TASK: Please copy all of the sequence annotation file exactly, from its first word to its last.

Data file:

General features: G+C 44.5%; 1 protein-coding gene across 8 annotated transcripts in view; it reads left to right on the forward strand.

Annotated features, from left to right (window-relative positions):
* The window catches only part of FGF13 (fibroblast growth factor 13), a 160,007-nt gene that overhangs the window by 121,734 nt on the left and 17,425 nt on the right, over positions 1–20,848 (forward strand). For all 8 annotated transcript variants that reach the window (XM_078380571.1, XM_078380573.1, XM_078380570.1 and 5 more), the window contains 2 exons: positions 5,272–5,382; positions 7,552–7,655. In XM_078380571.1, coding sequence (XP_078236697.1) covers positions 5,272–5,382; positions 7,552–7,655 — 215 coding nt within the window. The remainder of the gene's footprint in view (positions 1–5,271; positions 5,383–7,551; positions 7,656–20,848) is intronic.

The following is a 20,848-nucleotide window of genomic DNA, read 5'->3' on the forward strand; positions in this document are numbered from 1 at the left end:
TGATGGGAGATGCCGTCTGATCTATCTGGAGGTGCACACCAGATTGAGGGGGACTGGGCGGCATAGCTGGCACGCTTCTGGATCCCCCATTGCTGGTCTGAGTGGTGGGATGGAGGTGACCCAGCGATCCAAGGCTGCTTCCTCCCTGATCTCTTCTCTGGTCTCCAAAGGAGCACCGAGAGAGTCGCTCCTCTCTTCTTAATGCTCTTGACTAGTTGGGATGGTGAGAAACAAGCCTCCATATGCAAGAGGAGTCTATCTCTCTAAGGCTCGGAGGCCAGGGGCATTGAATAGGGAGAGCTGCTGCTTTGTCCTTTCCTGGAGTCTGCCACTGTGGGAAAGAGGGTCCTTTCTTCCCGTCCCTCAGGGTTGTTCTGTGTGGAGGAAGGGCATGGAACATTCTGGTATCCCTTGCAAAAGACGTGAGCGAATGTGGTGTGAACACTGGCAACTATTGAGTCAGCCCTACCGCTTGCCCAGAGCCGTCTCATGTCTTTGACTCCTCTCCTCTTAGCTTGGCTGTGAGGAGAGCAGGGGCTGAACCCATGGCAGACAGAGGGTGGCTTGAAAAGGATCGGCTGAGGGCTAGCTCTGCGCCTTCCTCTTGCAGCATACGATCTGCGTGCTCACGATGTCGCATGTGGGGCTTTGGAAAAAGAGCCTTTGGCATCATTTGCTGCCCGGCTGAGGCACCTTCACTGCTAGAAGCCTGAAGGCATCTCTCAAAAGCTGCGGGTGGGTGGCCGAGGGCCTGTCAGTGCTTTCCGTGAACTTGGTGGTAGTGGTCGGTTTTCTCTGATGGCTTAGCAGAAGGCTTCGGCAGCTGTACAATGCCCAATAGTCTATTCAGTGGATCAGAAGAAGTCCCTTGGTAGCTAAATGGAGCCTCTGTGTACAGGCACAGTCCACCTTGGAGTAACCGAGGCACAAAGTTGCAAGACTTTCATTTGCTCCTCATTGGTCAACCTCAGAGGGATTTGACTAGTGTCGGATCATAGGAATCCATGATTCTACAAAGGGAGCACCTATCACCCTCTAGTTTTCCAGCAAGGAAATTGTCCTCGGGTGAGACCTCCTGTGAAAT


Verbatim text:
General features: G+C 44.5%; 1 protein-coding gene across 8 annotated transcripts in view; it reads left to right on the forward strand.

Annotated features, from left to right (window-relative positions):
* The window catches only part of FGF13 (fibroblast growth factor 13), a 160,007-nt gene that overhangs the window by 121,734 nt on the left and 17,425 nt on the right, over positions 1–20,848 (forward strand). For all 8 annotated transcript variants that reach the window (XM_078380571.1, XM_078380573.1, XM_078380570.1 and 5 more), the window contains 2 exons: positions 5,272–5,382; positions 7,552–7,655. In XM_078380571.1, coding sequence (XP_078236697.1) covers positions 5,272–5,382; positions 7,552–7,655 — 215 coding nt within the window. The remainder of the gene's footprint in view (positions 1–5,271; positions 5,383–7,551; positions 7,656–20,848) is intronic.

The following is a 20,848-nucleotide window of genomic DNA, read 5'->3' on the forward strand; positions in this document are numbered from 1 at the left end:
TGATGGGAGATGCCGTCTGATCTATCTGGAGGTGCACACCAGATTGAGGGGGACTGGGCGGCATAGCTGGCACGCTTCTGGATCCCCCATTGCTGGTCTGAGTGGTGGGATGGAGGTGACCCAGCGATCCAAGGCTGCTTCCTCCCTGATCTCTTCTCTGGTCTCCAAAGGAGCACCGAGAGAGTCGCTCCTCTCTTCTTAATGCTCTTGACTAGTTGGGATGGTGAGAAACAAGCCTCCATATGCAAGAGGAGTCTATCTCTCTAAGGCTCGGAGGCCAGGGGCATTGAATAGGGAGAGCTGCTGCTTTGTCCTTTCCTGGAGTCTGCCACTGTGGGAAAGAGGGTCCTTTCTTCCCGTCCCTCAGGGTTGTTCTGTGTGGAGGAAGGGCATGGAACATTCTGGTATCCCTTGCAAAAGACGTGAGCGAATGTGGTGTGAACACTGGCAACTATTGAGTCAGCCCTACCGCTTGCCCAGAGCCGTCTCATGTCTTTGACTCCTCTCCTCTTAGCTTGGCTGTGAGGAGAGCAGGGGCTGAACCCATGGCAGACAGAGGGTGGCTTGAAAAGGATCGGCTGAGGGCTAGCTCTGCGCCTTCCTCTTGCAGCATACGATCTGCGTGCTCACGATGTCGCATGTGGGGCTTTGGAAAAAGAGCCTTTGGCATCATTTGCTGCCCGGCTGAGGCACCTTCACTGCTAGAAGCCTGAAGGCATCTCTCAAAAGCTGCGGGTGGGTGGCCGAGGGCCTGTCAGTGCTTTCCGTGAACTTGGTGGTAGTGGTCGGTTTTCTCTGATGGCTTAGCAGAAGGCTTCGGCAGCTGTACAATGCCCAATAGTCTATTCAGTGGATCAGAAGAAGTCCCTTGGTAGCTAAATGGAGCCTCTGTGTACAGGCACAGTCCACCTTGGAGTAACCGAGGCACAAAGTTGCAAGACTTTCATTTGCTCCTCATTGGTCAACCTCAGAGGGATTTGACTAGTGTCGGATCATAGGAATCCATGATTCTACAAAGGGAGCACCTATCACCCTCTAGTTTTCCAGCAAGGAAATTGTCCTCGGGTGAGACCTCCTGTGAAAT